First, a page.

Oct 15th, 2021 - written by Kimserey with .

Python `itertools`

module provides a set of iterator blocks that can be used to combine iterators into a new iterator which will apply some modifications during the iteration of the sequences. For example building blocks like `cycle`

allows infinitely cycling through a sequence, another example is `groupby`

which provides a new iterator giving the groups on each iteration. In today’s post, we will look at some of the functions provided by `itertools`

with examples.

The first type of iterators we will be looking at are the infinite iterators.

`count()`

`count`

provides a sequential infinite integer iterator:

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In [5]: for i in count():
...: if i > 5:
...: break
...:
...: print(i)
0
1
2
3
4
5

We can see that we can keep iterating infinitely until we decide to break out of the loop.

`cycle()`

`cycle`

provides a way to infinitely cycle through an iterable.

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In [6]: i = 0
...:
...: for c in cycle(['A', 'B']):
...: if i > 5:
...: break
...:
...: print(c)
...: i += 1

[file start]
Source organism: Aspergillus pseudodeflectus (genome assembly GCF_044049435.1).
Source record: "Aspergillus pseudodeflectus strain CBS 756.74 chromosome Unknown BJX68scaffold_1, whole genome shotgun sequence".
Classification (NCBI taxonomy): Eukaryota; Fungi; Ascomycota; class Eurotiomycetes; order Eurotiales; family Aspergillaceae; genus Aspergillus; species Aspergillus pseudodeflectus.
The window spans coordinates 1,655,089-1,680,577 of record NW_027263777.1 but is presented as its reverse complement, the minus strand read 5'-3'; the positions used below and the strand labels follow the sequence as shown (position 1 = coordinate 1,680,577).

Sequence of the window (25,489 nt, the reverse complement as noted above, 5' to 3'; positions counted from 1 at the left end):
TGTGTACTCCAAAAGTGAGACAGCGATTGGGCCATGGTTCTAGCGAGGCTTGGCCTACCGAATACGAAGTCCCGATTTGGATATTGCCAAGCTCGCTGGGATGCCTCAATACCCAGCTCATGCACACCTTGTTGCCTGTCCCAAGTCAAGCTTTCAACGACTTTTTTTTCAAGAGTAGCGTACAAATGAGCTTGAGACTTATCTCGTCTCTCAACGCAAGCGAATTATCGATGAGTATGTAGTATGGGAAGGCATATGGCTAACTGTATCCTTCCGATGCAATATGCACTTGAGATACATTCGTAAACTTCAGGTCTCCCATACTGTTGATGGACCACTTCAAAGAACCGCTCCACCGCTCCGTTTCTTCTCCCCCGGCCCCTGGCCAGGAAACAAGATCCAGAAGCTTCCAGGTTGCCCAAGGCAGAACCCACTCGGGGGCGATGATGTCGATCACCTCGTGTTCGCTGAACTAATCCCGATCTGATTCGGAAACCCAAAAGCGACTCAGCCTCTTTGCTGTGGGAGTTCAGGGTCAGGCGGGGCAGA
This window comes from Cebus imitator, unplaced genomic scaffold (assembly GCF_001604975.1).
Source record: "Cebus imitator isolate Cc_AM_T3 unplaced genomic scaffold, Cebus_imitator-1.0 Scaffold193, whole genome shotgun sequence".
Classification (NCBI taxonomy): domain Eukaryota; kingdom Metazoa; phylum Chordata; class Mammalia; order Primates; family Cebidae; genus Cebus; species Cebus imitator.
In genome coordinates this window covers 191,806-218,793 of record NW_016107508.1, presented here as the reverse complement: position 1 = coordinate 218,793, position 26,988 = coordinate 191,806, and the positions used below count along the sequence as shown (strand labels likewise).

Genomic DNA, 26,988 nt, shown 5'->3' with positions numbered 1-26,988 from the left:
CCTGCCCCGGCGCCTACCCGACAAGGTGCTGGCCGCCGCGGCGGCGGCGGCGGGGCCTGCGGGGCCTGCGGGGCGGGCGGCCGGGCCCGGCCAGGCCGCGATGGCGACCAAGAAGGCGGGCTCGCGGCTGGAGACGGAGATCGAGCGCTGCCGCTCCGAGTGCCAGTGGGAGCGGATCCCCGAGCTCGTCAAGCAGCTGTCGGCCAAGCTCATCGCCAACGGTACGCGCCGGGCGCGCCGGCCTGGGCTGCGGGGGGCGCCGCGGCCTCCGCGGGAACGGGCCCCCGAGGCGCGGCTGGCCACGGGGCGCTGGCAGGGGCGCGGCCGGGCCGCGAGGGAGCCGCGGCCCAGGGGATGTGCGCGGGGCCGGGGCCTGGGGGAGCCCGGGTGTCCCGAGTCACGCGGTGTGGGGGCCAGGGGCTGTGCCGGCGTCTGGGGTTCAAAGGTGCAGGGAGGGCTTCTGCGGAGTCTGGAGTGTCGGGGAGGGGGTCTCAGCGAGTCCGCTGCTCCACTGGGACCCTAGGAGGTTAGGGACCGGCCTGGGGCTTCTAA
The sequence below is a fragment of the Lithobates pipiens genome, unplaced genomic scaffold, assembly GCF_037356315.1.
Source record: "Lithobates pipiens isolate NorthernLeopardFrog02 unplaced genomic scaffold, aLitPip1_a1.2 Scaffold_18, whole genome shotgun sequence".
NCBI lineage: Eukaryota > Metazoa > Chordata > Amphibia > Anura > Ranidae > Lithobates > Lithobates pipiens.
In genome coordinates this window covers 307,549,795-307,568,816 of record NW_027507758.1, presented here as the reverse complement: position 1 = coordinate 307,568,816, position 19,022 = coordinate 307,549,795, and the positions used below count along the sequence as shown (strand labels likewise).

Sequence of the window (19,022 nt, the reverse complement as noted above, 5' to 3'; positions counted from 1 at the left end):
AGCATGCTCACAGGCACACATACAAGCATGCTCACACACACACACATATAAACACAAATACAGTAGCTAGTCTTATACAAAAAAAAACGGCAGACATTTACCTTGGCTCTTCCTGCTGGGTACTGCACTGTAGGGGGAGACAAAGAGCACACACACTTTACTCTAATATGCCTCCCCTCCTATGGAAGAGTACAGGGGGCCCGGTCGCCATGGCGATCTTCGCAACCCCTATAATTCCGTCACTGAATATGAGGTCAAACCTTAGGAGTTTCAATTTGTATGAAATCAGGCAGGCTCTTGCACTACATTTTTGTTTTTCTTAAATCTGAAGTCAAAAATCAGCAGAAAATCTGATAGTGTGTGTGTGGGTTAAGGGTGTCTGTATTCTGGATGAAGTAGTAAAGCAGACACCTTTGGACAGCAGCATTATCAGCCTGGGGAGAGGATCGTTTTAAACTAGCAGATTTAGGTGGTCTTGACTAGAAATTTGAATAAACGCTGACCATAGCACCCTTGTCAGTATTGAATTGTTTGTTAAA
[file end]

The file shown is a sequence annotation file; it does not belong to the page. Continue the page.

A
B
A
B
A
B

We can see that we cycle through `A, B`

until we break out of the loop.

`repeat()`

`repeat`

will repeat the same provided value.

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In [8]: i = 0
...:
...: for c in repeat('A'):
...: if i > 5:
...: break
...:
...: print(c)
...: i += 1
A
A
A
A
A
A

We can see that ‘A’ is infinitely repeated until we break out of the loop.

The next type of iterators we will be looking at iterators terminating on the shortest input sequence.

`accumulate()`

`accumulate`

will accumulate the result on each iteration.

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In [3]: for c in accumulate([1, 2, 3, 4]):
...: print(c)
1
3
6
10

Here we use it to get an iterator of the total sum, but we could use it with `string`

and `char`

to append on each iteration.

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In [2]: for c in accumulate(['A', 'B', 'C']):